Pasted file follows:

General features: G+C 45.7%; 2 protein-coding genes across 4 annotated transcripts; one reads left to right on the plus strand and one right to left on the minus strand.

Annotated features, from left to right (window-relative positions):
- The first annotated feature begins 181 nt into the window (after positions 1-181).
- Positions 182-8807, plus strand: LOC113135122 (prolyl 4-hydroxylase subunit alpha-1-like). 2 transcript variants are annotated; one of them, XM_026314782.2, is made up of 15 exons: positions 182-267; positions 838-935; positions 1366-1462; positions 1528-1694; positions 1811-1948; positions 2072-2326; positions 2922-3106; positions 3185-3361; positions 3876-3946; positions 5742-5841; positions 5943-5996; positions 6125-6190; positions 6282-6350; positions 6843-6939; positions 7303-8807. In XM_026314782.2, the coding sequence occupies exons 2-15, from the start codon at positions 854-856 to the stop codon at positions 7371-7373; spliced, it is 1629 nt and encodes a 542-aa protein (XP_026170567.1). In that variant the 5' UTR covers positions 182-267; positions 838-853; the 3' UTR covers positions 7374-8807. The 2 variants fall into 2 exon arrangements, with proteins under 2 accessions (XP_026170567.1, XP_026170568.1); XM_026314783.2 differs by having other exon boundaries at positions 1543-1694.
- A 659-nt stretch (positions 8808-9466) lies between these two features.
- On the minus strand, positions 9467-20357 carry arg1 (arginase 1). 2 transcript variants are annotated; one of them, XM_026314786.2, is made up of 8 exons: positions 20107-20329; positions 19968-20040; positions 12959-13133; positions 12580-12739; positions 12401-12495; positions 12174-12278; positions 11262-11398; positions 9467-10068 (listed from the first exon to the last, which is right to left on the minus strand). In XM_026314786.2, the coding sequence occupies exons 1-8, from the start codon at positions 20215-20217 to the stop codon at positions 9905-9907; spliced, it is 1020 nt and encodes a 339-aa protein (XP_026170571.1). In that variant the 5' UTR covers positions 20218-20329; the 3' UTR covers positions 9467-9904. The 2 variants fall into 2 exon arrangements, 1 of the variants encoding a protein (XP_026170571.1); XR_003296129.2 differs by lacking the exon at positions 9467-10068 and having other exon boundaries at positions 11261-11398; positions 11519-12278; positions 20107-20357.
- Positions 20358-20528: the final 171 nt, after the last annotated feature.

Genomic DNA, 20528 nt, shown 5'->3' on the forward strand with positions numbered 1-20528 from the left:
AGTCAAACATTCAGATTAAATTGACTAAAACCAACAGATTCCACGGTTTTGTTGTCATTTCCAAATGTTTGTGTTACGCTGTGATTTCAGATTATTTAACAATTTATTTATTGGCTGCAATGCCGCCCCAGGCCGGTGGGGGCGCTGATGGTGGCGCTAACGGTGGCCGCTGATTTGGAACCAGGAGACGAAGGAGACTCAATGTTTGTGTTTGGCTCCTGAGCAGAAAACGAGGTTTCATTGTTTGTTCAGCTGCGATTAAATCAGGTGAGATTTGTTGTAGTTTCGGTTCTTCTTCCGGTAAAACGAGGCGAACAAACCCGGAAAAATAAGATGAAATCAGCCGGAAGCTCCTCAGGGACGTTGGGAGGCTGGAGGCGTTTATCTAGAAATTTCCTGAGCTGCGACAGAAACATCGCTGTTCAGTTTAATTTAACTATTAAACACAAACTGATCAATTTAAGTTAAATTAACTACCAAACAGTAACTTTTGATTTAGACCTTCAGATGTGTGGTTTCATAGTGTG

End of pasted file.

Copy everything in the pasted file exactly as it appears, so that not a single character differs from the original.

General features: G+C 45.7%; 2 protein-coding genes across 4 annotated transcripts; one reads left to right on the plus strand and one right to left on the minus strand.

Annotated features, from left to right (window-relative positions):
- The first annotated feature begins 181 nt into the window (after positions 1-181).
- Positions 182-8807, plus strand: LOC113135122 (prolyl 4-hydroxylase subunit alpha-1-like). 2 transcript variants are annotated; one of them, XM_026314782.2, is made up of 15 exons: positions 182-267; positions 838-935; positions 1366-1462; positions 1528-1694; positions 1811-1948; positions 2072-2326; positions 2922-3106; positions 3185-3361; positions 3876-3946; positions 5742-5841; positions 5943-5996; positions 6125-6190; positions 6282-6350; positions 6843-6939; positions 7303-8807. In XM_026314782.2, the coding sequence occupies exons 2-15, from the start codon at positions 854-856 to the stop codon at positions 7371-7373; spliced, it is 1629 nt and encodes a 542-aa protein (XP_026170567.1). In that variant the 5' UTR covers positions 182-267; positions 838-853; the 3' UTR covers positions 7374-8807. The 2 variants fall into 2 exon arrangements, with proteins under 2 accessions (XP_026170567.1, XP_026170568.1); XM_026314783.2 differs by having other exon boundaries at positions 1543-1694.
- A 659-nt stretch (positions 8808-9466) lies between these two features.
- On the minus strand, positions 9467-20357 carry arg1 (arginase 1). 2 transcript variants are annotated; one of them, XM_026314786.2, is made up of 8 exons: positions 20107-20329; positions 19968-20040; positions 12959-13133; positions 12580-12739; positions 12401-12495; positions 12174-12278; positions 11262-11398; positions 9467-10068 (listed from the first exon to the last, which is right to left on the minus strand). In XM_026314786.2, the coding sequence occupies exons 1-8, from the start codon at positions 20215-20217 to the stop codon at positions 9905-9907; spliced, it is 1020 nt and encodes a 339-aa protein (XP_026170571.1). In that variant the 5' UTR covers positions 20218-20329; the 3' UTR covers positions 9467-9904. The 2 variants fall into 2 exon arrangements, 1 of the variants encoding a protein (XP_026170571.1); XR_003296129.2 differs by lacking the exon at positions 9467-10068 and having other exon boundaries at positions 11261-11398; positions 11519-12278; positions 20107-20357.
- Positions 20358-20528: the final 171 nt, after the last annotated feature.

Genomic DNA, 20528 nt, shown 5'->3' on the forward strand with positions numbered 1-20528 from the left:
AGTCAAACATTCAGATTAAATTGACTAAAACCAACAGATTCCACGGTTTTGTTGTCATTTCCAAATGTTTGTGTTACGCTGTGATTTCAGATTATTTAACAATTTATTTATTGGCTGCAATGCCGCCCCAGGCCGGTGGGGGCGCTGATGGTGGCGCTAACGGTGGCCGCTGATTTGGAACCAGGAGACGAAGGAGACTCAATGTTTGTGTTTGGCTCCTGAGCAGAAAACGAGGTTTCATTGTTTGTTCAGCTGCGATTAAATCAGGTGAGATTTGTTGTAGTTTCGGTTCTTCTTCCGGTAAAACGAGGCGAACAAACCCGGAAAAATAAGATGAAATCAGCCGGAAGCTCCTCAGGGACGTTGGGAGGCTGGAGGCGTTTATCTAGAAATTTCCTGAGCTGCGACAGAAACATCGCTGTTCAGTTTAATTTAACTATTAAACACAAACTGATCAATTTAAGTTAAATTAACTACCAAACAGTAACTTTTGATTTAGACCTTCAGATGTGTGGTTTCATAGTGTG